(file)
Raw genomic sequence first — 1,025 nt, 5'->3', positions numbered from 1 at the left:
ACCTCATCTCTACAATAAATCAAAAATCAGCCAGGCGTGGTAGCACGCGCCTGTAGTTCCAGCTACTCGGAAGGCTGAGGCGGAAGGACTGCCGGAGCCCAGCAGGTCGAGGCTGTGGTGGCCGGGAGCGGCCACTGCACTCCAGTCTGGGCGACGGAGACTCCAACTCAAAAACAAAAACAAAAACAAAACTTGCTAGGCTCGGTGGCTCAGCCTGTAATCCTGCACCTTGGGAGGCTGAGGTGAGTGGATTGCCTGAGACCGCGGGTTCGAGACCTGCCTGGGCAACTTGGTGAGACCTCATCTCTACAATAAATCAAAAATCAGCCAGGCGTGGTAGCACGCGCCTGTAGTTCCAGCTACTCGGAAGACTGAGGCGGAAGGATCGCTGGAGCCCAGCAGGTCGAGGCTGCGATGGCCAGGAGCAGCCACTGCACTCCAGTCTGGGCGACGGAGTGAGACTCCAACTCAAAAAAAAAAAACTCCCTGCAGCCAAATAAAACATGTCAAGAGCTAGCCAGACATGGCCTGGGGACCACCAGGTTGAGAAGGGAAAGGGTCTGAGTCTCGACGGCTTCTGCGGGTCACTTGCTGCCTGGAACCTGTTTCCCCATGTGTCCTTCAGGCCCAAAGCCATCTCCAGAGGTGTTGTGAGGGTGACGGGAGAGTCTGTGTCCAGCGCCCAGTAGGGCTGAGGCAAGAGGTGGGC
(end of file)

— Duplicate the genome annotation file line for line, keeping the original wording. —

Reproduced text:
Raw genomic sequence first — 1,025 nt, 5'->3', positions numbered from 1 at the left:
ACCTCATCTCTACAATAAATCAAAAATCAGCCAGGCGTGGTAGCACGCGCCTGTAGTTCCAGCTACTCGGAAGGCTGAGGCGGAAGGACTGCCGGAGCCCAGCAGGTCGAGGCTGTGGTGGCCGGGAGCGGCCACTGCACTCCAGTCTGGGCGACGGAGACTCCAACTCAAAAACAAAAACAAAAACAAAACTTGCTAGGCTCGGTGGCTCAGCCTGTAATCCTGCACCTTGGGAGGCTGAGGTGAGTGGATTGCCTGAGACCGCGGGTTCGAGACCTGCCTGGGCAACTTGGTGAGACCTCATCTCTACAATAAATCAAAAATCAGCCAGGCGTGGTAGCACGCGCCTGTAGTTCCAGCTACTCGGAAGACTGAGGCGGAAGGATCGCTGGAGCCCAGCAGGTCGAGGCTGCGATGGCCAGGAGCAGCCACTGCACTCCAGTCTGGGCGACGGAGTGAGACTCCAACTCAAAAAAAAAAAACTCCCTGCAGCCAAATAAAACATGTCAAGAGCTAGCCAGACATGGCCTGGGGACCACCAGGTTGAGAAGGGAAAGGGTCTGAGTCTCGACGGCTTCTGCGGGTCACTTGCTGCCTGGAACCTGTTTCCCCATGTGTCCTTCAGGCCCAAAGCCATCTCCAGAGGTGTTGTGAGGGTGACGGGAGAGTCTGTGTCCAGCGCCCAGTAGGGCTGAGGCAAGAGGTGGGC